I’ve been down here for a few months now, but back and forth because of literary things back home in Sudbury like the staged reading of my play at PlaySmelter, and the unveiling of our Project Bookmark Canada plaque in early May. Then, I was home at the beginning of June because I was nominated for the Mayor’s Celebration of the Arts Awards. Finally, I’ve come to rest (well, I’m writing a novel, so it’s not restful most of the time!) in Kingsville for the next two months, and beyond it, into the fall and winter. So, now that I’m here, I get to spend more time exploring, which is something I love to do. I want to see how the seasons shift here, too…how that works with the landscape I love.

Last week, my new friend, poet Melanie Janisse Barlow, took me on a day trip to Detroit. (I met her back in mid-March, when I first arrived in the area and went to hear her read her poetry at the Windsor Public Library. She is an amazing poet, and I’m a huge fan of her work. Thankfully, we hit it off and then had tea last month.) Our trip to Detroit last week was, to be honest, a bit of a revelation. It’s such an interesting place, all layered like a prism in its nature.

We drove out to Rochester Hills to pick up one of her wonderful “Poets Series” prints. She’s super talented because she’s a writer and a visual artist, and has now painted a number of Canadian and American poets. (You can read more about her brilliant project at http://www.poets-series-project.com). While we waited for the print to be ready, we dashed off to a Salvation Army store and spent an hour and a half or so in there. I have a thing for dresses now that I’ve lost a lot of weight in the last couple of years, but I am not very good at knowing which size will fit. I know, of course, what size I am, but my head tells me that I’m still a lot bigger than I am. She saw a beautiful teal dress with embroidery and held it up. “You need to try this on! It’ll look great with your skin and eyes!” I shook my head, “No way. That won’t fit.” She insisted, and so I tried it on. It’s brilliant, and she was right. It fit. And it made me feel beautiful, to wear that lovely blue colour. I’m a pale person so I do well in jewel tones. She’s got a good eye for fashion. After the hour and a half was up, I’d bought a small dress for just $3.50 American, alongside a soft-cover book of Synge’s Selected Plays for just ten cents! dress.JPG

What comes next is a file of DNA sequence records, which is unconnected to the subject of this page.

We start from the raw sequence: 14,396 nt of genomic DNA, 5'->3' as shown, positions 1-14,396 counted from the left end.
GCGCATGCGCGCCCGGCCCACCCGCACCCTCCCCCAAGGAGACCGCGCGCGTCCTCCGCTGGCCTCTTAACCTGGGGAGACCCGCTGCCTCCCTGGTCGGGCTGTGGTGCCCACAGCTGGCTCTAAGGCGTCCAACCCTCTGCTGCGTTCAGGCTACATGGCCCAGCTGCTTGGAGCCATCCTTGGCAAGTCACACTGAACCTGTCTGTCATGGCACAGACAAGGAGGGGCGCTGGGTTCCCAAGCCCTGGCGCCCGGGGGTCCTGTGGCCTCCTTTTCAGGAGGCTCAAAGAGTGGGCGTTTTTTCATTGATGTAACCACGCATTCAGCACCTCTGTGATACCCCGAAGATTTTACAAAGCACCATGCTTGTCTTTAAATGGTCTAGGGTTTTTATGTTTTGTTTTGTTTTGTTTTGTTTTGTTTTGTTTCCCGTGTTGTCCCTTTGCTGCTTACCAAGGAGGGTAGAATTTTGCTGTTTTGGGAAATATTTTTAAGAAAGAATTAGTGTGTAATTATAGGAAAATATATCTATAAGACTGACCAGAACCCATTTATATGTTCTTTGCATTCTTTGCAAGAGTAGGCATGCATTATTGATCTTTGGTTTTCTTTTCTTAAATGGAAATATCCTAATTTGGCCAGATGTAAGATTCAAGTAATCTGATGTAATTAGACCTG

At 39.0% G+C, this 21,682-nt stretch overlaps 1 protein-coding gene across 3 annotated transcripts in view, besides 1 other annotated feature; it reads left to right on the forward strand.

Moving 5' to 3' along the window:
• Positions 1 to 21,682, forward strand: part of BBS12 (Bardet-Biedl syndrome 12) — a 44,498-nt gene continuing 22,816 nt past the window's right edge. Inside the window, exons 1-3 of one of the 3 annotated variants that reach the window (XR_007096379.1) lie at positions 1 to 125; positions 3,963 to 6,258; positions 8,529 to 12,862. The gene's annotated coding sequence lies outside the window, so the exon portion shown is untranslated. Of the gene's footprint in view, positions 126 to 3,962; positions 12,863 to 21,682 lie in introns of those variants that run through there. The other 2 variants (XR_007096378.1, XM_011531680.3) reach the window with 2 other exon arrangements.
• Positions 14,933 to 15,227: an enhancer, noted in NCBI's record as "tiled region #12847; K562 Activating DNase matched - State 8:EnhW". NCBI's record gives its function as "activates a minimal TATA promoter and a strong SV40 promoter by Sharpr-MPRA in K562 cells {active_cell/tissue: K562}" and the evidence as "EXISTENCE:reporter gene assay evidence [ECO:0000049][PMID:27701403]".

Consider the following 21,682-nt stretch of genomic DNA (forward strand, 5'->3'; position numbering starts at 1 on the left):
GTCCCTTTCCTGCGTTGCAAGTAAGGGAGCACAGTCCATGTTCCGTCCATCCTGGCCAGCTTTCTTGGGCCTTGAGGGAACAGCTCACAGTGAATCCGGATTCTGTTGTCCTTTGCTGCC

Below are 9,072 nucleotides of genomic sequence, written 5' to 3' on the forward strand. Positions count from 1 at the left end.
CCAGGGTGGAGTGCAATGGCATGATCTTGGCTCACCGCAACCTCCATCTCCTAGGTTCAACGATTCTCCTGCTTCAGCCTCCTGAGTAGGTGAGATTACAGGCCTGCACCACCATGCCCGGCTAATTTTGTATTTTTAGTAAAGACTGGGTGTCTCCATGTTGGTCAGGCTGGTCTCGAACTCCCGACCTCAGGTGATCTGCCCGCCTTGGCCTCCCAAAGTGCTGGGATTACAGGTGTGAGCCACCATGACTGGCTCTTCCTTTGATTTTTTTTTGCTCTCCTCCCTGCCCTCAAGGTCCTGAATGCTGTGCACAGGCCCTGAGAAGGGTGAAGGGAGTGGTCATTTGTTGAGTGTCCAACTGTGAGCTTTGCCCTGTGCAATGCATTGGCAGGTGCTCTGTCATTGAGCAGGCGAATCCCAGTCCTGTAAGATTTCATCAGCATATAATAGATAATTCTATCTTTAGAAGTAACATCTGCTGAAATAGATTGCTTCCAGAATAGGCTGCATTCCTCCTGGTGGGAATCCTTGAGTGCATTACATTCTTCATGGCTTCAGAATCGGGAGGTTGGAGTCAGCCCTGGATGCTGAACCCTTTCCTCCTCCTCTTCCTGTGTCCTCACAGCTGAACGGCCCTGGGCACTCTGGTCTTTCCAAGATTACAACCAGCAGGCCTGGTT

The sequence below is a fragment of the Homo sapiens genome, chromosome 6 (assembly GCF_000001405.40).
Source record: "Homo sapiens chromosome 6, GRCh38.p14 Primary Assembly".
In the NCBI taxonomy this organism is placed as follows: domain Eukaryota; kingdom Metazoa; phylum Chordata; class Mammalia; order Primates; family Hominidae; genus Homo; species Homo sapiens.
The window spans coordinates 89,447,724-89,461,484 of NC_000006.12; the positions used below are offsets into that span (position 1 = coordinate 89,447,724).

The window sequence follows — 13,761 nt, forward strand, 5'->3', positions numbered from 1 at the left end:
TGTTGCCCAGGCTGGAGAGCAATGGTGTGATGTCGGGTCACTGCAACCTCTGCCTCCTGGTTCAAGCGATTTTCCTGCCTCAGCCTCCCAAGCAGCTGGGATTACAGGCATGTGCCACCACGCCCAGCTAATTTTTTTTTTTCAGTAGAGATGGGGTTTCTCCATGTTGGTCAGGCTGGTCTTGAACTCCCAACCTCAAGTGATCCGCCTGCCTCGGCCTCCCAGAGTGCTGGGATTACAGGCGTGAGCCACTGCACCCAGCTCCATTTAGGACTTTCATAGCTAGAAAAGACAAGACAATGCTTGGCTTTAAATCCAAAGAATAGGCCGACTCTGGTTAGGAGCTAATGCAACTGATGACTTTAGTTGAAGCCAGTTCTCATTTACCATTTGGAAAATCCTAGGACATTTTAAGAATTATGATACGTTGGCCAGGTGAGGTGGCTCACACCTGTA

After we finished that bit of the journey, we headed back into Detroit and Mel took me to what I think is the best Mexican restaurant I’ve ever been to in my entire life. El Veloz Tacos is sort of tucked into a factory on Toledo Street. On the way there, though, she gave me a tour of the urban decay that weaves itself through the city. Certain neighbourhoods are poverty and crime-ridden and she made note of them for me as we drove through them. Each neighbourhood has a distinct flavour and personality. Some are scarier than others. From June 25 to July 2, according to the Crime Viewer app provided by the City of Detroit (and intended to make the city safer), there were 1,387 crimes reported, including arson, forced entry and burglary, assault and battery, retail fraud, murder, and  manslaughter.  You can’t be naive about the state of this American city. It’s beautiful in so many ways, but so very complex in the roots of its issues. I wouldn’t even dare to try to explain it here. I don’t know enough, and I can only just say what I saw and how it made me feel. (I’m a ‘feeler,’ because I’m an empath, so everything imprints on me quite forcefully, whether I want it to or not.)